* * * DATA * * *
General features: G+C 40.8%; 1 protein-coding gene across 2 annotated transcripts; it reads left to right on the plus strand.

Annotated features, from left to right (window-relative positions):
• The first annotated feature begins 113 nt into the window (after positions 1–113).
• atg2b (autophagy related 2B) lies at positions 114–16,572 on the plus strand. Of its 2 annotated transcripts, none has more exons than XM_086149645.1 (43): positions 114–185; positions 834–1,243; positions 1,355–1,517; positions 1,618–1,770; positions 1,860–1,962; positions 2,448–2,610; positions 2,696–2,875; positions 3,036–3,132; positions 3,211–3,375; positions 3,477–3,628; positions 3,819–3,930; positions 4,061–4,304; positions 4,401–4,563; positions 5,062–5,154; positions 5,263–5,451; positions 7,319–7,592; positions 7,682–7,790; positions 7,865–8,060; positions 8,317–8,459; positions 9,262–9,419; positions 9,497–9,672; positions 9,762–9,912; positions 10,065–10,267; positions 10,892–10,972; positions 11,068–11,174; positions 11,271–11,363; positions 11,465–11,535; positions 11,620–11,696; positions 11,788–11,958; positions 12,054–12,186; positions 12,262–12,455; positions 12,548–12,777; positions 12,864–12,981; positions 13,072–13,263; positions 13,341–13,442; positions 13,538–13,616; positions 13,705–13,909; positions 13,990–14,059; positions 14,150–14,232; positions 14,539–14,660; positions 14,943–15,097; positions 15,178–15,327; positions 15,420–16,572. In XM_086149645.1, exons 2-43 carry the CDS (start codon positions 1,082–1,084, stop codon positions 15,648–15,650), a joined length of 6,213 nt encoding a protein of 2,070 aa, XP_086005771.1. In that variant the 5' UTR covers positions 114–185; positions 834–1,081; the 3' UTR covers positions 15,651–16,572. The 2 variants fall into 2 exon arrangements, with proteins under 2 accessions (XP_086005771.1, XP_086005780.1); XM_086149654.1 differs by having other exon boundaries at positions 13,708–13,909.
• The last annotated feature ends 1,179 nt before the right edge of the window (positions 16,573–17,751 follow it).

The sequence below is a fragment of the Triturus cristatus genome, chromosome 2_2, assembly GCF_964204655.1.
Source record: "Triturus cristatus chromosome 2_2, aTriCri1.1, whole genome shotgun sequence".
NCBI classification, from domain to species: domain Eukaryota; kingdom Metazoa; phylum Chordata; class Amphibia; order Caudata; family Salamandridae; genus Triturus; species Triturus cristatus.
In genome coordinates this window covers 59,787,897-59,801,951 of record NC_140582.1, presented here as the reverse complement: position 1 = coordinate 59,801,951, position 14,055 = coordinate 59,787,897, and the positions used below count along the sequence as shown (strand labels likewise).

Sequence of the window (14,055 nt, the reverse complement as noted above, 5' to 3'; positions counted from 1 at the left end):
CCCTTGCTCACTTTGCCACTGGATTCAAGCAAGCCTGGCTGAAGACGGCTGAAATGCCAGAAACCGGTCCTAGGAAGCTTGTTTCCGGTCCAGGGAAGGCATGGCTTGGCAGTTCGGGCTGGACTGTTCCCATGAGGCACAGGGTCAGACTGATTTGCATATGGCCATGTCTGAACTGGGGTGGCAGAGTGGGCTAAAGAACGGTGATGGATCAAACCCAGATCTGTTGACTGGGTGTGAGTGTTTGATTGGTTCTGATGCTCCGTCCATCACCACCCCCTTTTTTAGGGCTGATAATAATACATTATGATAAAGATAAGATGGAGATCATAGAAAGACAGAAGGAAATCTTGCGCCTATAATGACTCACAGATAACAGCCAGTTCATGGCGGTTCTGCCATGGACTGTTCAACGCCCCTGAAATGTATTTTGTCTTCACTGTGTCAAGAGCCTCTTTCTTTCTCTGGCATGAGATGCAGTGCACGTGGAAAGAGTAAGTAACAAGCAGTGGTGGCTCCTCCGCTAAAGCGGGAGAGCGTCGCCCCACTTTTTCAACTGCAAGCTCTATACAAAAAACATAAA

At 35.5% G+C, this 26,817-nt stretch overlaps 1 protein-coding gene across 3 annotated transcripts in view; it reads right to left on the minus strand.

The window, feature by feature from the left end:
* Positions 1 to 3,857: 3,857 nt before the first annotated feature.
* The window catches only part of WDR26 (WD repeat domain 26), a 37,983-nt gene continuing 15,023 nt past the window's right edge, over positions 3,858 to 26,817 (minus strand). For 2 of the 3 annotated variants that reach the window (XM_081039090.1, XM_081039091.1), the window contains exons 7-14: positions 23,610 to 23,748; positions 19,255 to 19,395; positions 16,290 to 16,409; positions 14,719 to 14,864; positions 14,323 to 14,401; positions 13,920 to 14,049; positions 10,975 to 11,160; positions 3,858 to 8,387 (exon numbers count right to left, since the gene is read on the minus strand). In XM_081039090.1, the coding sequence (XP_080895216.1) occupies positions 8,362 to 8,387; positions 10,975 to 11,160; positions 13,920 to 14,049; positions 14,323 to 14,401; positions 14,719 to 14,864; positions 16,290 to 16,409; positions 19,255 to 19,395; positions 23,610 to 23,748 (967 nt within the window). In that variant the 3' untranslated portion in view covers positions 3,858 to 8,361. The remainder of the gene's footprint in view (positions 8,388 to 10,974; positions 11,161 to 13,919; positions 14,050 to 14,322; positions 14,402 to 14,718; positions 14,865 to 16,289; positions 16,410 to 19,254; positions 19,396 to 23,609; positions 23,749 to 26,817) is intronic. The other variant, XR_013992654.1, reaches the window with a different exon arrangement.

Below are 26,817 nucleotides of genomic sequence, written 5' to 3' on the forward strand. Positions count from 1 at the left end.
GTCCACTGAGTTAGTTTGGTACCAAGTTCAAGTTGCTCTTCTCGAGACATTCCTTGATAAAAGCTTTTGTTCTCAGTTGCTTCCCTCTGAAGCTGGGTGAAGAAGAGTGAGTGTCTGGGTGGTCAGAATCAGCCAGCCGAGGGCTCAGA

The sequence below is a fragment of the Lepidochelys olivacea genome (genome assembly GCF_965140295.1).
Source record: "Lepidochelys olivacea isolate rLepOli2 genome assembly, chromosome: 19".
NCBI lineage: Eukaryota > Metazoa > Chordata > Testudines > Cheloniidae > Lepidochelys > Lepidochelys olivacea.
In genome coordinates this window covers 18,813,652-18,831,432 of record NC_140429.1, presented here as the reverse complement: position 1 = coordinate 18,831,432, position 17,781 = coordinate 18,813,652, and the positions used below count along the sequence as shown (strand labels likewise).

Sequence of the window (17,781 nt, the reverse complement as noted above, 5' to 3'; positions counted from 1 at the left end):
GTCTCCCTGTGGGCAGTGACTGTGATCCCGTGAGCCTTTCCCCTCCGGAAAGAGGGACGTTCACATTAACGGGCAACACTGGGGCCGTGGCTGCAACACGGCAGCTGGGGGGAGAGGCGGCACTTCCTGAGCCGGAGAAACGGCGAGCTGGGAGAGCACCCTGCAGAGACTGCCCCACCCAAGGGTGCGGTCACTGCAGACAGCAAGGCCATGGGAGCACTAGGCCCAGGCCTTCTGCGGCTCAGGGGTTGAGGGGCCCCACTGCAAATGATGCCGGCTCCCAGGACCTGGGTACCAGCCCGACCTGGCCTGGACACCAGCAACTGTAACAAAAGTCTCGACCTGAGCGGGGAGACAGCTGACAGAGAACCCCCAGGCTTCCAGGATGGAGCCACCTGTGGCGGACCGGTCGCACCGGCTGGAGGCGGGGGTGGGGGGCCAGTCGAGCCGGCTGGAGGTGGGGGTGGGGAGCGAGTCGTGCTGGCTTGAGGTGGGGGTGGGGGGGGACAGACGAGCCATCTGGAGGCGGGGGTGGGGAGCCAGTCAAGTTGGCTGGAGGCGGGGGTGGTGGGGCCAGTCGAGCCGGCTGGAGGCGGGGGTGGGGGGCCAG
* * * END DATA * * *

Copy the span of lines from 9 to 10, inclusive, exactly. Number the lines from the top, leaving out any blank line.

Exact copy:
In genome coordinates this window covers 59,787,897-59,801,951 of record NC_140582.1, presented here as the reverse complement: position 1 = coordinate 59,801,951, position 14,055 = coordinate 59,787,897, and the positions used below count along the sequence as shown (strand labels likewise).

Sequence of the window (14,055 nt, the reverse complement as noted above, 5' to 3'; positions counted from 1 at the left end):